Bowling isn’t just a hobby at 300 New York—it’s a vibrant social experience worthy of luxurious flourishes. That’s why cushioned lounge seats flank each of the 32 mood-lit lanes in the main concourse area. Each of these lanes faces a large screen that flashes music videos and tutorials on how to remove stuck fingers from bowling balls. Up in The Loft, bowlers can lounge and take in views of the concourse while sipping cocktails from the full-service bar. A dedicated wait staff connects them to offerings from the onsite bar and restaurant—an eatery known for serving dishes from executive chef Chad Bowser’s menu. Some of Chad’s creations include two-bite chicken or beef sliders and hand-battered fried calamari that can be paired with anything from beer to specialty martinis.
Despite its humble appearance, Houston’s Emerald Bowl hasn’t lost its long-held charm. The nondescript building out in Alief sports a giant bowling pin out front, along with a large sign stamped with the word “BOWL,” lest there be any confusion about the space’s intended use. Some 40 lanes are held inside, along with shoe rentals and plenty of bowling balls for use by kids and adults alike. The big kids can join one of the annual leagues, while little ones show up for birthday parties or just to roll through a few frames. Bumper bowling is available, as are lessons from a Professional Bowling Association Hall of Famer, for anyone looking to really compete.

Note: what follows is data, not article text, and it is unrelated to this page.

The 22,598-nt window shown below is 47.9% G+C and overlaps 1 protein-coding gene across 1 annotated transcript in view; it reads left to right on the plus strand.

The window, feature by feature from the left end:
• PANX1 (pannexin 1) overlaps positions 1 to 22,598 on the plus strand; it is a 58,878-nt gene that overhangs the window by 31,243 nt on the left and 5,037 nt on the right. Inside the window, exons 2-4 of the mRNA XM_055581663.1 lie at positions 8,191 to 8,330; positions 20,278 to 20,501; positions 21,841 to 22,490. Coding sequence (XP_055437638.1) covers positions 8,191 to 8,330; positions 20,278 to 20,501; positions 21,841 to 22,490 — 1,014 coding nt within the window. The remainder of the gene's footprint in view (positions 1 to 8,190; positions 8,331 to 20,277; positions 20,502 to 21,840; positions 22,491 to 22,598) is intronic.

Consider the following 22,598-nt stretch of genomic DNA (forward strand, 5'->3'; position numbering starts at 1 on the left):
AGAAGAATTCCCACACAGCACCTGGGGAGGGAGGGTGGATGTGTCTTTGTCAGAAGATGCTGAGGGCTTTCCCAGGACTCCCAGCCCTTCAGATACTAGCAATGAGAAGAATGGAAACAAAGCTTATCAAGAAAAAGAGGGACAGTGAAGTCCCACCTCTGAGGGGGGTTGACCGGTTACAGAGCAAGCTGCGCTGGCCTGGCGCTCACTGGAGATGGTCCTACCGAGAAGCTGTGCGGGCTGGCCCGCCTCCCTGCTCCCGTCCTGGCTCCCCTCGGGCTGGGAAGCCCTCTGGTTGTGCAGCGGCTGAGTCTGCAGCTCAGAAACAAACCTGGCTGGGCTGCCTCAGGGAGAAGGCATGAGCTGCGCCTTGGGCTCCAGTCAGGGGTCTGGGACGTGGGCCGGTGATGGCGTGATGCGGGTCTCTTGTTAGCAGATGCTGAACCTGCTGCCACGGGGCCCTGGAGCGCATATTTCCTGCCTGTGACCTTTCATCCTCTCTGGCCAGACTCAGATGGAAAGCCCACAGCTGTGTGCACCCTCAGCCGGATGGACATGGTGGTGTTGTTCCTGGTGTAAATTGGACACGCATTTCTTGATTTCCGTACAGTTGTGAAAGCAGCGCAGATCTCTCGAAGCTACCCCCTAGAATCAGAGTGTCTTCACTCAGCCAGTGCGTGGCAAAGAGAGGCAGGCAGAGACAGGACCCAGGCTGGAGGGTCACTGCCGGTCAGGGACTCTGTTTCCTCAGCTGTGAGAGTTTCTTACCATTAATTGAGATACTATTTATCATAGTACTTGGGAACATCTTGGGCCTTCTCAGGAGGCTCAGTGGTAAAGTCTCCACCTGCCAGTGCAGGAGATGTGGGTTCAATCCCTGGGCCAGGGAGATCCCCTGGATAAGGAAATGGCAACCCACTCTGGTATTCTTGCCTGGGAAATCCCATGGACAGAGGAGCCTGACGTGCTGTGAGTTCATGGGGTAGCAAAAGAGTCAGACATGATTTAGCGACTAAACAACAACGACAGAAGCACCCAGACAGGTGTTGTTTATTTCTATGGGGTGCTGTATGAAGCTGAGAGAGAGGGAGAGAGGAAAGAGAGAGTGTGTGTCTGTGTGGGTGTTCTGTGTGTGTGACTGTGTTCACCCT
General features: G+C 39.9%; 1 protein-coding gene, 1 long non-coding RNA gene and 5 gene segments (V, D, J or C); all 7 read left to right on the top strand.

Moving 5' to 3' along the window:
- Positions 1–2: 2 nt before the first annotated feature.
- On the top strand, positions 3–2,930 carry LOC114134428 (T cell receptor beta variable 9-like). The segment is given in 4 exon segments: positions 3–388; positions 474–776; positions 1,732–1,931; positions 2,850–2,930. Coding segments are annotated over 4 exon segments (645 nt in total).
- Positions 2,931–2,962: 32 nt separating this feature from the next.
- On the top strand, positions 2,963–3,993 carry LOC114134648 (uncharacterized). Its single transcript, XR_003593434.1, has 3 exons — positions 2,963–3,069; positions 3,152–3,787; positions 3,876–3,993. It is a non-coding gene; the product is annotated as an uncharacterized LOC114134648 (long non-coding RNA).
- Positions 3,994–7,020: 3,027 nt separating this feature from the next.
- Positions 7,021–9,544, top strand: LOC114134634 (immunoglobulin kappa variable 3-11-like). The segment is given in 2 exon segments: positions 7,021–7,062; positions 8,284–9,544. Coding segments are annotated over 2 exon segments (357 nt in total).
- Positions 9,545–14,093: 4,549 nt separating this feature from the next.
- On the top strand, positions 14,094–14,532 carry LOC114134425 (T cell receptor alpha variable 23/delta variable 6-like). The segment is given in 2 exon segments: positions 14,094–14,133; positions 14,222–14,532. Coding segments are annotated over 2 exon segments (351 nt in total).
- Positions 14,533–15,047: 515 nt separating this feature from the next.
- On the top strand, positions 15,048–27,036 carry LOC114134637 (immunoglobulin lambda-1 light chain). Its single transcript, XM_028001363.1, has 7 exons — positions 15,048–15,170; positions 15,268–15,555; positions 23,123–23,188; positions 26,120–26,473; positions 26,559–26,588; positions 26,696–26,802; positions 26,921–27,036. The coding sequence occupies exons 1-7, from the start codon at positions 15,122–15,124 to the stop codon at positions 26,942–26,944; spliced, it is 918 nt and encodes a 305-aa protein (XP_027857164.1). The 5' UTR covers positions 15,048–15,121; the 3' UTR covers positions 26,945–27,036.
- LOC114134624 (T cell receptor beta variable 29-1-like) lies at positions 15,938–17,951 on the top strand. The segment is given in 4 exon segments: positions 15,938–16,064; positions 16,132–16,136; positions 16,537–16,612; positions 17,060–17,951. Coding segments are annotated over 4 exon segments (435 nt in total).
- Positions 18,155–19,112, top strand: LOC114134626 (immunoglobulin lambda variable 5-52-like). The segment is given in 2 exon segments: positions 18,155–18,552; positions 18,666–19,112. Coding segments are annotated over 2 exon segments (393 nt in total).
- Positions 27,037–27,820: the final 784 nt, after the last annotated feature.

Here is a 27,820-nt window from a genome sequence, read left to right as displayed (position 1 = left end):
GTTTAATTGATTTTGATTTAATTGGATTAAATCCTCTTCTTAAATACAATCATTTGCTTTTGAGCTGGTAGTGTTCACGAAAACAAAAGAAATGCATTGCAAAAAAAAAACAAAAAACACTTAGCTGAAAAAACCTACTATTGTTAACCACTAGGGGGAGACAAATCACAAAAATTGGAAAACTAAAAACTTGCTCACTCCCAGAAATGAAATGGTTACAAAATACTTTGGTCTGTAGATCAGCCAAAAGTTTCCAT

Del-Mar Lanes is set up for bowlers of all abilities: If you want to take your game to the next level, you can sign up for their league-bowling competitions, which meet five nights a week. Alternatively, players can also choose to plug the gutters with optional bumpers, which help level the playing field for younger players or those who prefer to bowl with footballs. As guests chase strikes and spares, Del-Mar Lanes? snack bar keeps appetites at bay with fried mushrooms and hot dogs, which can be washed down with soft drinks or beer.